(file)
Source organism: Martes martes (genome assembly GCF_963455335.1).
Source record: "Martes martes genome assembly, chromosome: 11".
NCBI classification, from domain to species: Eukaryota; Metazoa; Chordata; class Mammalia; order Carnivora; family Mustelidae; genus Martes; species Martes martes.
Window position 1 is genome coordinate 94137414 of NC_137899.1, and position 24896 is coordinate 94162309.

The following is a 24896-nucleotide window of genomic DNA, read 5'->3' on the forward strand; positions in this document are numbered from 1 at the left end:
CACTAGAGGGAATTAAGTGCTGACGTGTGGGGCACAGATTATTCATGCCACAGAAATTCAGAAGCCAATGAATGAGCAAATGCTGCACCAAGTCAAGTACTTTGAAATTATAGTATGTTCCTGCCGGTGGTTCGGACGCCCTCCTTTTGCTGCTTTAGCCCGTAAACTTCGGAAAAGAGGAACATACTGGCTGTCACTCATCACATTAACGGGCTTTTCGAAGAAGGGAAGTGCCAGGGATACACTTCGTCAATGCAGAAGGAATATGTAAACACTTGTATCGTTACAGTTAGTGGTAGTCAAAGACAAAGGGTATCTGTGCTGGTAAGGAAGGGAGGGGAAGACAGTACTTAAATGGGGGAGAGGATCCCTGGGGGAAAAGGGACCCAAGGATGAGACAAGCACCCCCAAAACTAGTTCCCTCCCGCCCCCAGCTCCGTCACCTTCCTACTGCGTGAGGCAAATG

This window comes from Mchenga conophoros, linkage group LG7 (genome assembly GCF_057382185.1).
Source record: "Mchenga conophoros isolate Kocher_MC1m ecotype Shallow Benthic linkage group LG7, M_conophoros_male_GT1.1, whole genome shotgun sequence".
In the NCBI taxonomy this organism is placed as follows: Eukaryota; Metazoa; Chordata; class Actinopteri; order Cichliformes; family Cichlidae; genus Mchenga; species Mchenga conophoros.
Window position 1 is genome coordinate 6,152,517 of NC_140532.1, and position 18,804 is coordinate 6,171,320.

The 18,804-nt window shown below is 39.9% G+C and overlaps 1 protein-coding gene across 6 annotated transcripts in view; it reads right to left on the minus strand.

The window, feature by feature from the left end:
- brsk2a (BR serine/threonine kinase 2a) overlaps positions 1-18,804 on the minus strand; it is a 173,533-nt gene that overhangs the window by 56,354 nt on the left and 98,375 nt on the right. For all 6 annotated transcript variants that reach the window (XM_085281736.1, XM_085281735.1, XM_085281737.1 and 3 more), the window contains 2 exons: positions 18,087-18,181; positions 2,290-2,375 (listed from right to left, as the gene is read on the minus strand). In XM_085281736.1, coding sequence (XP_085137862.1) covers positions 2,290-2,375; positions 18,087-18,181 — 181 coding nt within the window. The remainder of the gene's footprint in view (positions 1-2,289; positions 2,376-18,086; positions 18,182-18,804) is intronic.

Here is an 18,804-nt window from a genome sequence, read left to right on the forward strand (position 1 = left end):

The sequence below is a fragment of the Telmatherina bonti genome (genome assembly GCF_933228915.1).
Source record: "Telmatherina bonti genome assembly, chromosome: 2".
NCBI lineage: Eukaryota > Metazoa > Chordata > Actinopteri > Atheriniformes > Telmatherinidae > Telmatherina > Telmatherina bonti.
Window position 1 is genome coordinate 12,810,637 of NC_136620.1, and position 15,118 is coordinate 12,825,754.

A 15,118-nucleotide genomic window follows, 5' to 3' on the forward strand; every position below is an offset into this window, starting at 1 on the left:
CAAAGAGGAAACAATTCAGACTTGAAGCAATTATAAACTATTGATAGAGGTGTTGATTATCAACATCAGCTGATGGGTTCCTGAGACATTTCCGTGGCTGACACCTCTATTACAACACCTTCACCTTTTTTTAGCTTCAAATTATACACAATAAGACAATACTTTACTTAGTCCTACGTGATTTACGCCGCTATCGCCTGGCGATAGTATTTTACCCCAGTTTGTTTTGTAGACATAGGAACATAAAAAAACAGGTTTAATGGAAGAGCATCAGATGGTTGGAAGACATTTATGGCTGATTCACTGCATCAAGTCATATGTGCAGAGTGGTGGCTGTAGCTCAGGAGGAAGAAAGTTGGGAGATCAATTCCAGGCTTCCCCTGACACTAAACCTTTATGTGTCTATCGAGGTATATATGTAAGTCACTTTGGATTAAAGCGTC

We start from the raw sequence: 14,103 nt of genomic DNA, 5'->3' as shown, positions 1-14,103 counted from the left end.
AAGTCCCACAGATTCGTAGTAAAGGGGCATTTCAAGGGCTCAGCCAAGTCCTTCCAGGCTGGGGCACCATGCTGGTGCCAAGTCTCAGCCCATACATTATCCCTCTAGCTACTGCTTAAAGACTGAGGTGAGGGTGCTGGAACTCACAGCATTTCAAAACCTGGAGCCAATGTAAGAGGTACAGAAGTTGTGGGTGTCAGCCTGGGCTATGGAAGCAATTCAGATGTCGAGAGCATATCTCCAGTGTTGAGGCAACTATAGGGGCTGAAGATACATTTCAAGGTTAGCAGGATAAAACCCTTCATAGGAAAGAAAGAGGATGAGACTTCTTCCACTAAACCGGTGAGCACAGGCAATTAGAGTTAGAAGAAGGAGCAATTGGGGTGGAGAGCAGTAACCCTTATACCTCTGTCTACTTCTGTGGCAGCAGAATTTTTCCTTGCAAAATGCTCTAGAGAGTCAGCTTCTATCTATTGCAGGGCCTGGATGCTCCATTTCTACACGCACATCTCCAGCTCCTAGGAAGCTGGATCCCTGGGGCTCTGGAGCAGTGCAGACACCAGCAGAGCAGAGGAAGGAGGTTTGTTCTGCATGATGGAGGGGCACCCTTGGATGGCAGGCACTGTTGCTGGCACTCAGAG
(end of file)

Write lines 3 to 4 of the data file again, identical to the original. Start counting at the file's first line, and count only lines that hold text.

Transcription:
NCBI classification, from domain to species: Eukaryota; Metazoa; Chordata; class Mammalia; order Carnivora; family Mustelidae; genus Martes; species Martes martes.
Window position 1 is genome coordinate 94137414 of NC_137899.1, and position 24896 is coordinate 94162309.